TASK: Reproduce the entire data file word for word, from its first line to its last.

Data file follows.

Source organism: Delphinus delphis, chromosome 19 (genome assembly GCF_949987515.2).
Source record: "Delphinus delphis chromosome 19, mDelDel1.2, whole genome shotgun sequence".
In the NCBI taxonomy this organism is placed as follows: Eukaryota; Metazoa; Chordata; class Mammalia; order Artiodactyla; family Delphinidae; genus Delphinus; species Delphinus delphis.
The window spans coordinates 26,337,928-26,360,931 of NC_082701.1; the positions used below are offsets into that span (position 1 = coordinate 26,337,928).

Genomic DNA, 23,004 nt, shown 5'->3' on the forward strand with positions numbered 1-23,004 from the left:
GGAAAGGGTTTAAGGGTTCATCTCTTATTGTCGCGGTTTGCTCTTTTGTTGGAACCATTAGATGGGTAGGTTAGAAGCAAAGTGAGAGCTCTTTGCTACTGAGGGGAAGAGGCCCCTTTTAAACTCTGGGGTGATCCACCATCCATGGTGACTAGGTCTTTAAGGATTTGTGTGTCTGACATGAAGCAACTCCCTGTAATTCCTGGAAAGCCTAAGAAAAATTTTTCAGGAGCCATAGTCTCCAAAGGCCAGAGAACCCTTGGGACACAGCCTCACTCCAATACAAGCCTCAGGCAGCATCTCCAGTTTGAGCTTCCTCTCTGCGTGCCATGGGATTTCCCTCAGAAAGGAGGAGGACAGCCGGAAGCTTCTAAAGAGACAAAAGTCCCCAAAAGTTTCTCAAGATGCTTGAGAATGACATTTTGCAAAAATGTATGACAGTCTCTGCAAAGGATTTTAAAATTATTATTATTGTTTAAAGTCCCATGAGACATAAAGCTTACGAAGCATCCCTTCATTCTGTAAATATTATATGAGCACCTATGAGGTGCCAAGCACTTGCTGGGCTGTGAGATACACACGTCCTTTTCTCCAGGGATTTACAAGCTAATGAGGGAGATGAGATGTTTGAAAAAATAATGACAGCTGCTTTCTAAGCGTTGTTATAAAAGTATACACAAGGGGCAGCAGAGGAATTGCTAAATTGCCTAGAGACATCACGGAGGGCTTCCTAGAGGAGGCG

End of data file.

Source organism: Delphinus delphis, chromosome 19 (genome assembly GCF_949987515.2).
Source record: "Delphinus delphis chromosome 19, mDelDel1.2, whole genome shotgun sequence".
In the NCBI taxonomy this organism is placed as follows: Eukaryota; Metazoa; Chordata; class Mammalia; order Artiodactyla; family Delphinidae; genus Delphinus; species Delphinus delphis.
The window spans coordinates 26,337,928-26,360,931 of NC_082701.1; the positions used below are offsets into that span (position 1 = coordinate 26,337,928).

Genomic DNA, 23,004 nt, shown 5'->3' on the forward strand with positions numbered 1-23,004 from the left:
GGAAAGGGTTTAAGGGTTCATCTCTTATTGTCGCGGTTTGCTCTTTTGTTGGAACCATTAGATGGGTAGGTTAGAAGCAAAGTGAGAGCTCTTTGCTACTGAGGGGAAGAGGCCCCTTTTAAACTCTGGGGTGATCCACCATCCATGGTGACTAGGTCTTTAAGGATTTGTGTGTCTGACATGAAGCAACTCCCTGTAATTCCTGGAAAGCCTAAGAAAAATTTTTCAGGAGCCATAGTCTCCAAAGGCCAGAGAACCCTTGGGACACAGCCTCACTCCAATACAAGCCTCAGGCAGCATCTCCAGTTTGAGCTTCCTCTCTGCGTGCCATGGGATTTCCCTCAGAAAGGAGGAGGACAGCCGGAAGCTTCTAAAGAGACAAAAGTCCCCAAAAGTTTCTCAAGATGCTTGAGAATGACATTTTGCAAAAATGTATGACAGTCTCTGCAAAGGATTTTAAAATTATTATTATTGTTTAAAGTCCCATGAGACATAAAGCTTACGAAGCATCCCTTCATTCTGTAAATATTATATGAGCACCTATGAGGTGCCAAGCACTTGCTGGGCTGTGAGATACACACGTCCTTTTCTCCAGGGATTTACAAGCTAATGAGGGAGATGAGATGTTTGAAAAAATAATGACAGCTGCTTTCTAAGCGTTGTTATAAAAGTATACACAAGGGGCAGCAGAGGAATTGCTAAATTGCCTAGAGACATCACGGAGGGCTTCCTAGAGGAGGCG